”Quite a few of our members went to workshops held around the country to ensure we had coverage,” Mrs Gower said.

”We wanted to make sure the rural message was heard loud and clear.” . . 

Drought relief grows recogniton:

As Jessie Waite drove down Taranaki’s coastal highway there was no escaping the savage drought gripping the region.

It was January 2018. Parched, dusty paddocks flanked the busy tourist route. Failed turnip crops were a stark reminder of rains that never came.

For many coastal farmers it was the worst season in decades. . .

Deer farmer no quitter:

When 300mm of rain fell in four hours and blew out a year’s worth of environmental mitigation work, Steve Borland admits “it just about broke me”.

But the Oparau, Waikato, deer and sheep farmer is no quitter. Now the new fencing is repaired, and work to protect the fragile volcanic soils and water quality on the farm – Shabor – is underway.

Borland, with wife Judy, son Chris and business partners Bob and Jackie Sharp, is winner of the NZ Landcare Trust Award in the 2017-18 Deer Farmers Environmental Awards. The award is for excellence in sustainable deer farming by action on the ground. . .

Parentsholdkidsbackfromagcareers – Nigel Malthus:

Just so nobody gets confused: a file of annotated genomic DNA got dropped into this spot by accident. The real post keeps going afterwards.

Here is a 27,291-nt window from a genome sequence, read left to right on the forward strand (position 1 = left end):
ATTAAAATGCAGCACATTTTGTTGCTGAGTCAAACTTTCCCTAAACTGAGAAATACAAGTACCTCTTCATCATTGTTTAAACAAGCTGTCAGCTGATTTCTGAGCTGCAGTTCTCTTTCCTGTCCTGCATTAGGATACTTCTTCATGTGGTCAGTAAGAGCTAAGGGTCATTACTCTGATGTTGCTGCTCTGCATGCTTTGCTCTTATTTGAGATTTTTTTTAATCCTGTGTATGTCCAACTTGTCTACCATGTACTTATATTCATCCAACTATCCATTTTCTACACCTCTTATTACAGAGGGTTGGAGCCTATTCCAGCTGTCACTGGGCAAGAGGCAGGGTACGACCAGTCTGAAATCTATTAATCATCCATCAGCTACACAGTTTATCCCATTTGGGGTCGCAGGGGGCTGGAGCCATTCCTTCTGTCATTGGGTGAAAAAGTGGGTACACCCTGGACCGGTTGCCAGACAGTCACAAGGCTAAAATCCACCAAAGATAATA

The biggest barrier to youngsters choosing careers in agriculture is parents’ thinking that agriculture is “just a dumping ground.”

So says Gillian Koster, head of Rangiora High School’s land-based studies department.

“The parents won’t let their kids do it, in some cases because they see it as just where you go if you’re not very bright,” Koster told Rural News.  . .

Sheepmeat hitting record returns:

 Ten years ago the sheep farming sector in New Zealand was facing some tough assaults upon its claim as one of the country’s most important export sectors. The strong growth in dairying was knocking sheep farms out from some of the country’s most traditional sheep farming areas like King Country and Southland, while exceptionally low returns were threatening the viability of many smaller dry stock units struggling to stay afloat.

Fast forward 10 years and the sector can claim to be one of the most sustainably profitable contributors to the pastoral sector. Sale yards around the country are testimony to the level of optimism the sector is experiencing. . .


%d bloggers like this: